Sorry about the relative silence this weekend. As you know, I went to Chicago for a Writing Center conference. It was a blast! Myself and about thirty other consultants sat in on all kinds of sessions and workshops about writing centers. It felt strange to be kind of the odd one out, since Coe’s writing center has about twice the amount staff as most other writing centers, and all of our consultants are undergraduates, which is not the norm. One of the things that the stuck with me the most was something that the Keynote speaker said in an otherwise unremarkable speech. He said that learning was “High risk, high reward.” I don’t know, something just clicked when he said that. For so long, my education has been grade-centered. I would study hard for tests, but for the most part the information wouldn’t stick. This can be a hard mindset to get out of. When your whole world has been centered around getting the grade so you can pass the class so you can get into a good college etc, the wonder that used to be associated with education in elementary school quickly fade into the background. This time, I’m not going to let myself fall into that trap. Learning is too important to lose sight of it because I’m too focused on getting from assignment to assignment. I love the idea that education is “high risk.” It makes it sound like an adventure, like I’m trekking into a jungle and I don’t know what I might find there. And the thing is, that’s true. You have to be willing to brave the unknown, to sacrifice things you’d rather be doing, to dedicate yourself. Because the rewards, while they seem impossibly long term, are also extremely high. I think that is the single most important thing I got out of the conference, and it came from one sentence of a speech that was fraught with poorly written metaphors. Still there were other things I learned, too, which luckily, I wrote down. Here’s a sampling:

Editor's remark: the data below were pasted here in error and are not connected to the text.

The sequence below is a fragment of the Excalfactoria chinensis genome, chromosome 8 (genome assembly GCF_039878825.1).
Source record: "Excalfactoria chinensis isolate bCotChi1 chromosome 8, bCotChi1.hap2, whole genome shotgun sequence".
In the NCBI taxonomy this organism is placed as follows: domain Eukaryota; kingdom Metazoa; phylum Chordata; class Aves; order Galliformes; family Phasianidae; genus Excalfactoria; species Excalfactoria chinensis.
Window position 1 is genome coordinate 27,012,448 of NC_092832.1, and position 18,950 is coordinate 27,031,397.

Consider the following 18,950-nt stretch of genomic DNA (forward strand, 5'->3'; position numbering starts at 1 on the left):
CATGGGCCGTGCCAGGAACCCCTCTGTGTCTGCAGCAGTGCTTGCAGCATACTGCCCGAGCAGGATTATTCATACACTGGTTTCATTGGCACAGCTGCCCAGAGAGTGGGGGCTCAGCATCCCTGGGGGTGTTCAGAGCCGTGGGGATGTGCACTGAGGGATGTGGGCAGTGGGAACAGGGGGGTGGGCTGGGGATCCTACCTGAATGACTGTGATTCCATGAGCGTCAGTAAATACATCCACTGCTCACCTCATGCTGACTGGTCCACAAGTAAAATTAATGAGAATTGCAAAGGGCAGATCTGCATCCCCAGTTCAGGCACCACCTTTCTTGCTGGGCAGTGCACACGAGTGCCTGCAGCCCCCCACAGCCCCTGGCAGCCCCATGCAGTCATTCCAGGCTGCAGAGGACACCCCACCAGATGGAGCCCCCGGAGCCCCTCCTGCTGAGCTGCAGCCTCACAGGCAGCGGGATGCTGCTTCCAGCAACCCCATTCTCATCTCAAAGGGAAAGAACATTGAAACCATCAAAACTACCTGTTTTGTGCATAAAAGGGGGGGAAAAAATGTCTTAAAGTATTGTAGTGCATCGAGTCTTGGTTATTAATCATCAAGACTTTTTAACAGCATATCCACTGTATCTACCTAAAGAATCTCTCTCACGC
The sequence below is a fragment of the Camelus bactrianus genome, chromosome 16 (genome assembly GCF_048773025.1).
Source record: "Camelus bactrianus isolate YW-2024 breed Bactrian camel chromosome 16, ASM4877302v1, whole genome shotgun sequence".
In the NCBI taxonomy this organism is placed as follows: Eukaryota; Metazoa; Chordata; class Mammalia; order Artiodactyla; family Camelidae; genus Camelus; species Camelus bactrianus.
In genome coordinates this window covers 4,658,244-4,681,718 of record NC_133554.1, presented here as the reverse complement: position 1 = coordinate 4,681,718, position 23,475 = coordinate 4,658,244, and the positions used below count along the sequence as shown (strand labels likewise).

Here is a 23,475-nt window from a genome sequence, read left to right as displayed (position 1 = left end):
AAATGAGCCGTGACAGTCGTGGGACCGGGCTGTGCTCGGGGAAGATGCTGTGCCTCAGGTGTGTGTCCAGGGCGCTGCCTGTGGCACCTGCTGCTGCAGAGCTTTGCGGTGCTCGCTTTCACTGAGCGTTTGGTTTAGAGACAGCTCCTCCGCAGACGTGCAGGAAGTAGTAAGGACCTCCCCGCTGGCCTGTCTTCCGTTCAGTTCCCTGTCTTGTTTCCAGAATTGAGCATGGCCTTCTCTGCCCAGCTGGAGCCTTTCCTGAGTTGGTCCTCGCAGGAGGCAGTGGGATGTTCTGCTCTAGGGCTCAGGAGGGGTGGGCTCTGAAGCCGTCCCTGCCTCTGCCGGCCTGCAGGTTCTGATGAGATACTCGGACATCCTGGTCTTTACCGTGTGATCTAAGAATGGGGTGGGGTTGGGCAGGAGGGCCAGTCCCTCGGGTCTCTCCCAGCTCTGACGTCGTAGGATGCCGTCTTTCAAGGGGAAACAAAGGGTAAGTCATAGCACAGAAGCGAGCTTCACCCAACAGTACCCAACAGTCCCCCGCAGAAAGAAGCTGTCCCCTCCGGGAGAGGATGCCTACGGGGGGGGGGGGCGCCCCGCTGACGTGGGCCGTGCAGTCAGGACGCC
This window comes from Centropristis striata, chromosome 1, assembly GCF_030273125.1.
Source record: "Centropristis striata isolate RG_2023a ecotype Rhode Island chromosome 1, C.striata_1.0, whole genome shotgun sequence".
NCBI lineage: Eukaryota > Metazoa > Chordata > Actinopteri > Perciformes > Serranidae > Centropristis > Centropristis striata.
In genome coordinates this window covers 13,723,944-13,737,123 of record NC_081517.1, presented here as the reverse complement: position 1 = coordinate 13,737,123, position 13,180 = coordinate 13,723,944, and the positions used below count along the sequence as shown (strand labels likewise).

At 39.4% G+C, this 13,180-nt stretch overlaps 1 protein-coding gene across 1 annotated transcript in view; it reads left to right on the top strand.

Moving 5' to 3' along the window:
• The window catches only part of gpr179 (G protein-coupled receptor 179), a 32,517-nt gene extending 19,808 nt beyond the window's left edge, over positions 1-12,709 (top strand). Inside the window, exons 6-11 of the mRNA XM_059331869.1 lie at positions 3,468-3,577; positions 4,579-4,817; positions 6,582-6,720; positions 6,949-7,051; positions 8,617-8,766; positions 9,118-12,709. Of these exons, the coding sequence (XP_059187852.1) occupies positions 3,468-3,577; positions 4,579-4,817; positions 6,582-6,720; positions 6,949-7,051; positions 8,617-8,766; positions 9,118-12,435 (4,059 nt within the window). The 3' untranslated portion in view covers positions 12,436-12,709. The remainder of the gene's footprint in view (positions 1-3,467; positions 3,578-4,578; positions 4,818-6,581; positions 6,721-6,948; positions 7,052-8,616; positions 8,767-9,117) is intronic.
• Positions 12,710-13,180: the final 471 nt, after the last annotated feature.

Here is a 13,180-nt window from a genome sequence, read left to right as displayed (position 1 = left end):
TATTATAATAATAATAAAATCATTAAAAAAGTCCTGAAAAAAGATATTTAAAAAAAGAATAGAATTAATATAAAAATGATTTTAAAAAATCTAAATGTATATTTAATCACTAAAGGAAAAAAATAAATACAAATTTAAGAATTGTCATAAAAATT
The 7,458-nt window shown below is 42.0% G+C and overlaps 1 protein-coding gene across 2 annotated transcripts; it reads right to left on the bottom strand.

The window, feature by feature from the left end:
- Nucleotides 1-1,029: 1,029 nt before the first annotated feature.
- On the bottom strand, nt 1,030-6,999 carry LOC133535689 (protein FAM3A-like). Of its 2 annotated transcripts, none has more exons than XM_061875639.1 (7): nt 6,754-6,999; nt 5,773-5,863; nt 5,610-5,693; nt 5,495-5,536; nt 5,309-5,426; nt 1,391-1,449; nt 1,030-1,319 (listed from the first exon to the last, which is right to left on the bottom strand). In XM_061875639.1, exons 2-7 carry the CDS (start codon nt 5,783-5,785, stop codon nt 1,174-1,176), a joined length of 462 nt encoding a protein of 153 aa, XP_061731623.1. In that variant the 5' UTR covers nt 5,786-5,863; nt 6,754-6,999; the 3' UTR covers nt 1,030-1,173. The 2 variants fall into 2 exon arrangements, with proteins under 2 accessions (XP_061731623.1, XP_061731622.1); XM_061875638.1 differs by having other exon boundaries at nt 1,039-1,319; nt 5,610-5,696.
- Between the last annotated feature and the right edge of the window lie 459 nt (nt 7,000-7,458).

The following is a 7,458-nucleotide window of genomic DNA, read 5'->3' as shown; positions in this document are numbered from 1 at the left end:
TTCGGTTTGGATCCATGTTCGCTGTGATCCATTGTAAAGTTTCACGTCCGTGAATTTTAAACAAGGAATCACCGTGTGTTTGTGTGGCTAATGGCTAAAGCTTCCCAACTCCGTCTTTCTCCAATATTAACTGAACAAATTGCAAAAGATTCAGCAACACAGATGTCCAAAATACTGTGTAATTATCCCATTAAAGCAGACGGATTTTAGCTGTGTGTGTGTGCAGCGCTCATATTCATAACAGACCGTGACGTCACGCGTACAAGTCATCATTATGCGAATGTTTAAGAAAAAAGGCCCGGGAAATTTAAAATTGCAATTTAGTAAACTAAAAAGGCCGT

“It can be good to remember that books, grammar, and writing are not knowledge in themselves; they are only symbols.”
“When conferencing with a student writer, explore your discomfort, and use it as a jumping off point for connecting with others.”
“Resist clinging to one definition of “a good essay,” because this can change depending on the context.”
The other highlights of the conference were running around downtown Chicago in the middle of the night, eating delicious tiramisu at the keynote luncheon, and playing word games in a fifteen passenger van for much longer than expected because the driver we were following got lost multiple times.
I spent the following two days after the conference catching up on homework and hanging out with friends. Yesterday I went to Sunday dinner in the writing center and had homemade minestrone made by the director, Dr. Bob. Yum. I think I’ll stop this here, before I start waxing poetic about food. I guess I’m hungry?
Several songs for several days:
Friends Make Garbage (Good Friends Take It Out) by Low Roar
Empire by Jukebox the Ghost
Shake it Out by Florence + The Machine